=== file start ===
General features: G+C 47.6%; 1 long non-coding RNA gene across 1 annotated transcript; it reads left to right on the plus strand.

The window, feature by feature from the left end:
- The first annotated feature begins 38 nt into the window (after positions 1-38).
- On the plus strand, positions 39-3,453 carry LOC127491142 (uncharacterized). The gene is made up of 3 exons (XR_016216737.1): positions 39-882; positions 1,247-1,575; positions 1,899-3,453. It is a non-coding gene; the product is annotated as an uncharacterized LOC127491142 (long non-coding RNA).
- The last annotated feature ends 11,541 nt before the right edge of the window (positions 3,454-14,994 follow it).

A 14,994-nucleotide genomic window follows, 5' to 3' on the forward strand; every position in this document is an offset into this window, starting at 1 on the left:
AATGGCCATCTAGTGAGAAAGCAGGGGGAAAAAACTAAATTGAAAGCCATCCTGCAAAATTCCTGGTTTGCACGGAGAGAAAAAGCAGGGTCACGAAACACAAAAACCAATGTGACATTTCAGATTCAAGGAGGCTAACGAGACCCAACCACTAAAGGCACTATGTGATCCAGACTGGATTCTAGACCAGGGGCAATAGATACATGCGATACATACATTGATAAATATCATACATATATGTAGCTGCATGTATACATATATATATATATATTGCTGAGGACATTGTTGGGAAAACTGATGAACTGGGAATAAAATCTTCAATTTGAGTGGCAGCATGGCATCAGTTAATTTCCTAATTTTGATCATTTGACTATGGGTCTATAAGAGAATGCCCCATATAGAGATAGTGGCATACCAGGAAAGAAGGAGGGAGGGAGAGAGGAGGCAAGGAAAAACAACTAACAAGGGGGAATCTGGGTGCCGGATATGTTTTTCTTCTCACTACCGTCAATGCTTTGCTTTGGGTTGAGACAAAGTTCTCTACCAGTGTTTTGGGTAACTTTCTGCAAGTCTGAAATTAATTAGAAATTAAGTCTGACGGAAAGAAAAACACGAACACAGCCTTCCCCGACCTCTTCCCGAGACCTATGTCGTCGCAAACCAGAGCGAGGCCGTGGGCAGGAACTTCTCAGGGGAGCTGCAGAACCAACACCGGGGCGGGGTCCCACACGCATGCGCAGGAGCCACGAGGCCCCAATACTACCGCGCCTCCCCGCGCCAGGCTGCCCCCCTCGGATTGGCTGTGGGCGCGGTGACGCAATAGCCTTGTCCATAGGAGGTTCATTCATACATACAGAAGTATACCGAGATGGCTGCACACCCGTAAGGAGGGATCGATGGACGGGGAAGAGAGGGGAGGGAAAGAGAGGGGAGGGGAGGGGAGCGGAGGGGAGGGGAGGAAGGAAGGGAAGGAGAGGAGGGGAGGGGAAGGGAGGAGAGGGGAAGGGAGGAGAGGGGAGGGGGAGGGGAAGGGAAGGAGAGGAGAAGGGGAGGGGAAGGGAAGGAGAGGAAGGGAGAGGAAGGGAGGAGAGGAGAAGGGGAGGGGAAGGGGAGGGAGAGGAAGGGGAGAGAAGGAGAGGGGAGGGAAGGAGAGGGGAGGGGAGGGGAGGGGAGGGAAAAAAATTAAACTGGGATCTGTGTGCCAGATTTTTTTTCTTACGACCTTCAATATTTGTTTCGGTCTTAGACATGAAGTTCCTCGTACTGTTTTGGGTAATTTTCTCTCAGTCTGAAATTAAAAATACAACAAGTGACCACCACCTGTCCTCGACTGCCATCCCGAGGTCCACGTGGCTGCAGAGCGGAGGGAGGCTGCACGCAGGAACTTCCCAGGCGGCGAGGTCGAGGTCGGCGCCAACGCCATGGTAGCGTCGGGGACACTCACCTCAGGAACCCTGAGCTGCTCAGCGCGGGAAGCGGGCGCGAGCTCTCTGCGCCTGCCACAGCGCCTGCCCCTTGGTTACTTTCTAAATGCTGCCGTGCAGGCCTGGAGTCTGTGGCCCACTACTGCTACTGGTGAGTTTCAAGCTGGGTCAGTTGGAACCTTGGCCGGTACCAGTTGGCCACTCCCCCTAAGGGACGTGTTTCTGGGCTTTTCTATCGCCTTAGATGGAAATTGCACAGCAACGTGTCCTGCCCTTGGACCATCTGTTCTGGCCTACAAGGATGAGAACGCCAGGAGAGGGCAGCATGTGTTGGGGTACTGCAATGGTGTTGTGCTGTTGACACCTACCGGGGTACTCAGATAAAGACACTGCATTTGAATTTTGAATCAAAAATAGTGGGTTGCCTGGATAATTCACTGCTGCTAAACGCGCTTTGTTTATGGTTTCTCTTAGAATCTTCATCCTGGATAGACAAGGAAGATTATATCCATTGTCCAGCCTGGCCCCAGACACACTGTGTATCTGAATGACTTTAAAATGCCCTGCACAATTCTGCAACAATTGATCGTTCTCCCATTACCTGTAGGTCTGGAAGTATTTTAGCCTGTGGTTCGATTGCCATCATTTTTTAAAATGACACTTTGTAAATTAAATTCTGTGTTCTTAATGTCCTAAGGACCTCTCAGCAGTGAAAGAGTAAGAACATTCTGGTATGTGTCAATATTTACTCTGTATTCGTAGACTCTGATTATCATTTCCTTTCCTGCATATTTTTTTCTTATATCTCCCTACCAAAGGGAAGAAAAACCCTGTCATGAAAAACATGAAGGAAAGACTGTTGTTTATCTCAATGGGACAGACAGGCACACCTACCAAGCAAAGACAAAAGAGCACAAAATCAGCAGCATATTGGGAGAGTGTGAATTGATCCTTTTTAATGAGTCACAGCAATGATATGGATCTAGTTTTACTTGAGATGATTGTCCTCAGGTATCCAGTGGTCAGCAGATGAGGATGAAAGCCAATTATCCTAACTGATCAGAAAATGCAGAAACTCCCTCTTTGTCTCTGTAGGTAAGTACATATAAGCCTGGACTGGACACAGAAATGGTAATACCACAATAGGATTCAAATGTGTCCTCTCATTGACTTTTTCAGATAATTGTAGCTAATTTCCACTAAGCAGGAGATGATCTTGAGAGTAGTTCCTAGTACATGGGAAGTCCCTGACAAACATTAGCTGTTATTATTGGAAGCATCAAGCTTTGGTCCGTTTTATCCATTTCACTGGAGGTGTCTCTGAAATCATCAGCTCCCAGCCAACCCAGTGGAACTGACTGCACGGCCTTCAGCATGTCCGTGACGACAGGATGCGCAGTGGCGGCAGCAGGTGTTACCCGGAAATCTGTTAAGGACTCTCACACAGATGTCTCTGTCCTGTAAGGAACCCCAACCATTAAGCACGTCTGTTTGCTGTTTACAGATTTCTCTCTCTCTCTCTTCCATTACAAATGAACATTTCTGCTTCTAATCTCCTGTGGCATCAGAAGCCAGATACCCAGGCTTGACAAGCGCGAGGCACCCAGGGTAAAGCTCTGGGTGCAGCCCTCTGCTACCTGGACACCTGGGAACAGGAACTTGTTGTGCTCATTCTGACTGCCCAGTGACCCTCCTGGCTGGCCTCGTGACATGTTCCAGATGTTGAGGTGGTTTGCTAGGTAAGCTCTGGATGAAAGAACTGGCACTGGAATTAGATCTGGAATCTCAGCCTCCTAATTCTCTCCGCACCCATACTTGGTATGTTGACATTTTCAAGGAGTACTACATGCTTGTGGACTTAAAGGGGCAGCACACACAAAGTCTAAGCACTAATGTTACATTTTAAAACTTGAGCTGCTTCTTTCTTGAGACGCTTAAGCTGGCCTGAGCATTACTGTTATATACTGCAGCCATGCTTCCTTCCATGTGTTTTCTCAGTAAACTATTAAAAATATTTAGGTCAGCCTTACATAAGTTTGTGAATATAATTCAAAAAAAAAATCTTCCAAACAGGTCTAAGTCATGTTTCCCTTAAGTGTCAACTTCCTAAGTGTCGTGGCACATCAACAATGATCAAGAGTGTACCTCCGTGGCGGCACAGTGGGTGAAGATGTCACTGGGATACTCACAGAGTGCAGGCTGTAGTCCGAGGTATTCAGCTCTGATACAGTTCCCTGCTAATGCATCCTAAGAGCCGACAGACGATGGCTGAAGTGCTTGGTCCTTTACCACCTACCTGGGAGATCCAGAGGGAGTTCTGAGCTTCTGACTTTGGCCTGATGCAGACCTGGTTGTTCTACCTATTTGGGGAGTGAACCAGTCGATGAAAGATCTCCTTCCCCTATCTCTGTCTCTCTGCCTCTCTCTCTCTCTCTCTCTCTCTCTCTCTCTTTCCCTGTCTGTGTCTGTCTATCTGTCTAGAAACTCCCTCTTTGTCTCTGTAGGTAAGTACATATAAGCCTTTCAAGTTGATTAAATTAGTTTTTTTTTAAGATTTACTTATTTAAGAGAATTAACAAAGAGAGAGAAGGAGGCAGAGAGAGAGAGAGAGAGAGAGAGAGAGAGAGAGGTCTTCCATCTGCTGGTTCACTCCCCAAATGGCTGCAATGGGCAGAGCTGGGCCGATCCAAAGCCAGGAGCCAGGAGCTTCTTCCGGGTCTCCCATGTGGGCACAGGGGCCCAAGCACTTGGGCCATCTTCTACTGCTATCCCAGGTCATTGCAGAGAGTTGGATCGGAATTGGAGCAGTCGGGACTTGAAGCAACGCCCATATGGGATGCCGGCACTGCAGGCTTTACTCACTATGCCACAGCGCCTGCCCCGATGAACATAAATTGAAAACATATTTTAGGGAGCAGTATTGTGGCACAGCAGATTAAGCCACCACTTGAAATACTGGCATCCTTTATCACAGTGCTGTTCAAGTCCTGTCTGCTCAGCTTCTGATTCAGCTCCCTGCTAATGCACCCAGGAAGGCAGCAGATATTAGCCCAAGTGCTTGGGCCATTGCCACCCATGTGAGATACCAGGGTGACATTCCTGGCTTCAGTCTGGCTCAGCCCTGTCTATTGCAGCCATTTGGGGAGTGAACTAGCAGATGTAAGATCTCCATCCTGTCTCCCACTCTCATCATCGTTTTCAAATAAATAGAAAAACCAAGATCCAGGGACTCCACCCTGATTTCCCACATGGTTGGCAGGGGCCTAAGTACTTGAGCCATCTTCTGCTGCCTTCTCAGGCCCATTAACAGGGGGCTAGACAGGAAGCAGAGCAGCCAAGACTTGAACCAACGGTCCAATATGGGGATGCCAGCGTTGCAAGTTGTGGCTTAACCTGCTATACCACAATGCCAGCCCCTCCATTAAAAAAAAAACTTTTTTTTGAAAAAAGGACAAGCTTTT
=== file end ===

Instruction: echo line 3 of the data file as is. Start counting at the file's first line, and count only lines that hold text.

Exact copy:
- The first annotated feature begins 38 nt into the window (after positions 1-38).